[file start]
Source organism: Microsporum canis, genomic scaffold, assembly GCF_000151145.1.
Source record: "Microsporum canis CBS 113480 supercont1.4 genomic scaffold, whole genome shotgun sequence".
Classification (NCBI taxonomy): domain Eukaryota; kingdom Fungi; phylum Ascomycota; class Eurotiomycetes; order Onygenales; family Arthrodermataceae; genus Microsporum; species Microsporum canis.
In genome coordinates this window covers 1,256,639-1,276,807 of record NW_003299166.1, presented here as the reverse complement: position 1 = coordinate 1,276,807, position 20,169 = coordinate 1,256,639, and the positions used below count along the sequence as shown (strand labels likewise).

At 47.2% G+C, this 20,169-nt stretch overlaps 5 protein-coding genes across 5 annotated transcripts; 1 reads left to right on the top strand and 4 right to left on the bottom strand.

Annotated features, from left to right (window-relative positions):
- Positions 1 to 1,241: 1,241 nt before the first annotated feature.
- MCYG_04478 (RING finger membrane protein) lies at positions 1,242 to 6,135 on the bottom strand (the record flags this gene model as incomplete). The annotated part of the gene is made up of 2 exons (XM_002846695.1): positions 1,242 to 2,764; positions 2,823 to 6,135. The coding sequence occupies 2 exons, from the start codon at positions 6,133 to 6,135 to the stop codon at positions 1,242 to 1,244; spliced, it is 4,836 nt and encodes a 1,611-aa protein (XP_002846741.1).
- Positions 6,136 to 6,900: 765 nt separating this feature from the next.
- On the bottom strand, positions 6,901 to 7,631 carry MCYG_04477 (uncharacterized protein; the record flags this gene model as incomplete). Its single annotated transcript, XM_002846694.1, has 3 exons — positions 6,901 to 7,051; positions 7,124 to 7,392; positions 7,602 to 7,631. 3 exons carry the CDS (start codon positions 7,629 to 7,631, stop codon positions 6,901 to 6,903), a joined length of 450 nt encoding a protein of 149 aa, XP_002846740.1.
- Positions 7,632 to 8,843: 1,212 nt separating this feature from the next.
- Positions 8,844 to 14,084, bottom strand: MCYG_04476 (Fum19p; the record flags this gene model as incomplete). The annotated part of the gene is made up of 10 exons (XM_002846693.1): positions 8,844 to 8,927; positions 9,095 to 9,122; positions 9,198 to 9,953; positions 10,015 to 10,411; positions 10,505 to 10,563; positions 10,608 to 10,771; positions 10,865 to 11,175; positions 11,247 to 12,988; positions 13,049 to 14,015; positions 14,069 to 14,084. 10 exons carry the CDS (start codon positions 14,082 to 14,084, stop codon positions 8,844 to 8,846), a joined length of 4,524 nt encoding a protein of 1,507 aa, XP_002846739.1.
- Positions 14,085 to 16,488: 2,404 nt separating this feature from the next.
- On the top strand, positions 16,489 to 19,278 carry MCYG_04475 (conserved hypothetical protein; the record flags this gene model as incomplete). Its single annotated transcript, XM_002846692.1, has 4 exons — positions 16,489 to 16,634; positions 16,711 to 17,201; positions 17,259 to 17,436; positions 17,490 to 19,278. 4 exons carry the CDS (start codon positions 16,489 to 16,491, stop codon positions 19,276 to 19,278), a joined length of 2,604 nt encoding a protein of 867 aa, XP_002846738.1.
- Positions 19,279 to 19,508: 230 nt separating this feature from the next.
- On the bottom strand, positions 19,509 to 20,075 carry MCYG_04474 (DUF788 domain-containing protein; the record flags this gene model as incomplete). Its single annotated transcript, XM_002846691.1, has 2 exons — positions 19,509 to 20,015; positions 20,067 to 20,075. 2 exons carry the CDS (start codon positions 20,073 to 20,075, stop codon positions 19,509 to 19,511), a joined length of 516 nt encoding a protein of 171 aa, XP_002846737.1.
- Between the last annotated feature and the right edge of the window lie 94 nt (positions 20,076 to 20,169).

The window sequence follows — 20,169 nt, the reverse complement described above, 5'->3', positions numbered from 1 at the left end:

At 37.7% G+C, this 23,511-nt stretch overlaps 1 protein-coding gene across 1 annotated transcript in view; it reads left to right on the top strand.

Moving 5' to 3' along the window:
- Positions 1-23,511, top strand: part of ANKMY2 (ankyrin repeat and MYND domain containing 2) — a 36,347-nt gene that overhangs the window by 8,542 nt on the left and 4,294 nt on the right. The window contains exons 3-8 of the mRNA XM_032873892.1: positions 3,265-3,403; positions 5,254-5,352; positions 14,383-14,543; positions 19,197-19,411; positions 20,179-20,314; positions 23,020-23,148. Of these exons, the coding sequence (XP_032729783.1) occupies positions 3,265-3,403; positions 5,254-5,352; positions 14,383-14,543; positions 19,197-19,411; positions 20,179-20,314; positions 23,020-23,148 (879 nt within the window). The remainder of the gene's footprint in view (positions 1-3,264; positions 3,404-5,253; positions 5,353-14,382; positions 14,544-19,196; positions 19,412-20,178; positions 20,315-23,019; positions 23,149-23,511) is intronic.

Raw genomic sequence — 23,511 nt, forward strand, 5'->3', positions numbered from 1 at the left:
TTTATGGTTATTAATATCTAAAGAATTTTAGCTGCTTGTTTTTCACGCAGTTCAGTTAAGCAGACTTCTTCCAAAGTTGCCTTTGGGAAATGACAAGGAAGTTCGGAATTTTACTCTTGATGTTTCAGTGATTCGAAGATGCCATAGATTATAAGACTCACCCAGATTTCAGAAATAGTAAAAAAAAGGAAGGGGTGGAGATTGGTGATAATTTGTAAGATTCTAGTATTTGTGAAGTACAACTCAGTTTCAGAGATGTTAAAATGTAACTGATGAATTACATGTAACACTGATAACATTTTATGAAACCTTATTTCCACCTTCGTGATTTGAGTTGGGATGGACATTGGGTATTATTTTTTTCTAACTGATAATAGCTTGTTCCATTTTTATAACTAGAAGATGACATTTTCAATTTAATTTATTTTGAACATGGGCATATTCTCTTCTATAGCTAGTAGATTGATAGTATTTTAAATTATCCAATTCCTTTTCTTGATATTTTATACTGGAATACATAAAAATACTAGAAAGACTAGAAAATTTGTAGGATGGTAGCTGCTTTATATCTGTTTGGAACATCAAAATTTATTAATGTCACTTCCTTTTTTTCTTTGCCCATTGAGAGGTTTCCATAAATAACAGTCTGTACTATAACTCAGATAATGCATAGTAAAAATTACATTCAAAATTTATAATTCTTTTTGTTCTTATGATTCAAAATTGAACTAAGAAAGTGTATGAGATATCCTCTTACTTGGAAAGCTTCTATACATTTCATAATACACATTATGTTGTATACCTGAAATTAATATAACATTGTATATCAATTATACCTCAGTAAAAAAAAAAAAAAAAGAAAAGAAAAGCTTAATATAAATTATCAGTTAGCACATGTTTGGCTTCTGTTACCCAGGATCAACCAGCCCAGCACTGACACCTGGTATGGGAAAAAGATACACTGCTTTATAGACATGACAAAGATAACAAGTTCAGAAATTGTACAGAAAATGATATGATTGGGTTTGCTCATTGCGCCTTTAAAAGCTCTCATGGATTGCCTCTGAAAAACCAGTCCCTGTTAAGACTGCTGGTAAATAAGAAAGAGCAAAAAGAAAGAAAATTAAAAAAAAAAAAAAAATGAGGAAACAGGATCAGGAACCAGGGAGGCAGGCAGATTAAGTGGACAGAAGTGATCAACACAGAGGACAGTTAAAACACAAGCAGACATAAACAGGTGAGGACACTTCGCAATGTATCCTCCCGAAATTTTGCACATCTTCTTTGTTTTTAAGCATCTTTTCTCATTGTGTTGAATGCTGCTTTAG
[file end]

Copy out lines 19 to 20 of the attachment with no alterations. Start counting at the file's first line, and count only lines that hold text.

At 37.7% G+C, this 23,511-nt stretch overlaps 1 protein-coding gene across 1 annotated transcript in view; it reads left to right on the top strand.

Moving 5' to 3' along the window: